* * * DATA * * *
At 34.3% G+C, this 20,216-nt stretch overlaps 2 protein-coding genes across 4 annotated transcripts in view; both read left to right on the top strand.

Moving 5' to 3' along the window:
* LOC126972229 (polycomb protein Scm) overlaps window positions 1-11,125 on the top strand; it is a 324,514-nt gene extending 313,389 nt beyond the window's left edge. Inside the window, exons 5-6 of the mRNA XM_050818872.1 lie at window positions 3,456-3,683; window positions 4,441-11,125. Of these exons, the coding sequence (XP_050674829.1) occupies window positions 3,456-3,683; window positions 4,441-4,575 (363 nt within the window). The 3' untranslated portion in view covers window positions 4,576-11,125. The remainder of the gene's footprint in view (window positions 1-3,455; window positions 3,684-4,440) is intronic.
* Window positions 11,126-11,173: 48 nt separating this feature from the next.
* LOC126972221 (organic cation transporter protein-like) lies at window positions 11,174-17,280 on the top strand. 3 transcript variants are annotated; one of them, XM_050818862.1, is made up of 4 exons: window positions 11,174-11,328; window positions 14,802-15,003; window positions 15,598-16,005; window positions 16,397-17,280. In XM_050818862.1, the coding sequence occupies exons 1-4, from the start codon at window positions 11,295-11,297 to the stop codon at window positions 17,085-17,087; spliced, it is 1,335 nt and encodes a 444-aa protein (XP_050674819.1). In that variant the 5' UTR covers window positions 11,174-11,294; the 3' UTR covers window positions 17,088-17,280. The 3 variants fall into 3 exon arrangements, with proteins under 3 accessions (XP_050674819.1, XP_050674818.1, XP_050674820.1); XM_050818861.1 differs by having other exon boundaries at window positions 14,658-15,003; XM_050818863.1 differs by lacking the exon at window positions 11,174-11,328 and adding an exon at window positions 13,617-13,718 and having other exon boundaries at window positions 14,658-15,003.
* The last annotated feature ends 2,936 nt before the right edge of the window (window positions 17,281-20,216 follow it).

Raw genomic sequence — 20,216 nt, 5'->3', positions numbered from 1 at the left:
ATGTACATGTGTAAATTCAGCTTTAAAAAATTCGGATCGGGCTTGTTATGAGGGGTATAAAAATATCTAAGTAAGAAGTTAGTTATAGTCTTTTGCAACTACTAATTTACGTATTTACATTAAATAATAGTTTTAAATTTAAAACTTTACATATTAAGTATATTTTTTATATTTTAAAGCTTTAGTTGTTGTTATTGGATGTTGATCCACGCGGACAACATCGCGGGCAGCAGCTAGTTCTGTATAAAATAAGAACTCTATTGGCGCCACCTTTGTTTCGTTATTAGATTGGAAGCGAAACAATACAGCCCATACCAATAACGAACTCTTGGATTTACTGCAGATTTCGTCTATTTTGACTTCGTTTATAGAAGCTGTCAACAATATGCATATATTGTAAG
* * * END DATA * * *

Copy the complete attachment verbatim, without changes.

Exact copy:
At 34.3% G+C, this 20,216-nt stretch overlaps 2 protein-coding genes across 4 annotated transcripts in view; both read left to right on the top strand.

Moving 5' to 3' along the window:
* LOC126972229 (polycomb protein Scm) overlaps window positions 1-11,125 on the top strand; it is a 324,514-nt gene extending 313,389 nt beyond the window's left edge. Inside the window, exons 5-6 of the mRNA XM_050818872.1 lie at window positions 3,456-3,683; window positions 4,441-11,125. Of these exons, the coding sequence (XP_050674829.1) occupies window positions 3,456-3,683; window positions 4,441-4,575 (363 nt within the window). The 3' untranslated portion in view covers window positions 4,576-11,125. The remainder of the gene's footprint in view (window positions 1-3,455; window positions 3,684-4,440) is intronic.
* Window positions 11,126-11,173: 48 nt separating this feature from the next.
* LOC126972221 (organic cation transporter protein-like) lies at window positions 11,174-17,280 on the top strand. 3 transcript variants are annotated; one of them, XM_050818862.1, is made up of 4 exons: window positions 11,174-11,328; window positions 14,802-15,003; window positions 15,598-16,005; window positions 16,397-17,280. In XM_050818862.1, the coding sequence occupies exons 1-4, from the start codon at window positions 11,295-11,297 to the stop codon at window positions 17,085-17,087; spliced, it is 1,335 nt and encodes a 444-aa protein (XP_050674819.1). In that variant the 5' UTR covers window positions 11,174-11,294; the 3' UTR covers window positions 17,088-17,280. The 3 variants fall into 3 exon arrangements, with proteins under 3 accessions (XP_050674819.1, XP_050674818.1, XP_050674820.1); XM_050818861.1 differs by having other exon boundaries at window positions 14,658-15,003; XM_050818863.1 differs by lacking the exon at window positions 11,174-11,328 and adding an exon at window positions 13,617-13,718 and having other exon boundaries at window positions 14,658-15,003.
* The last annotated feature ends 2,936 nt before the right edge of the window (window positions 17,281-20,216 follow it).

Raw genomic sequence — 20,216 nt, 5'->3', positions numbered from 1 at the left:
ATGTACATGTGTAAATTCAGCTTTAAAAAATTCGGATCGGGCTTGTTATGAGGGGTATAAAAATATCTAAGTAAGAAGTTAGTTATAGTCTTTTGCAACTACTAATTTACGTATTTACATTAAATAATAGTTTTAAATTTAAAACTTTACATATTAAGTATATTTTTTATATTTTAAAGCTTTAGTTGTTGTTATTGGATGTTGATCCACGCGGACAACATCGCGGGCAGCAGCTAGTTCTGTATAAAATAAGAACTCTATTGGCGCCACCTTTGTTTCGTTATTAGATTGGAAGCGAAACAATACAGCCCATACCAATAACGAACTCTTGGATTTACTGCAGATTTCGTCTATTTTGACTTCGTTTATAGAAGCTGTCAACAATATGCATATATTGTAAG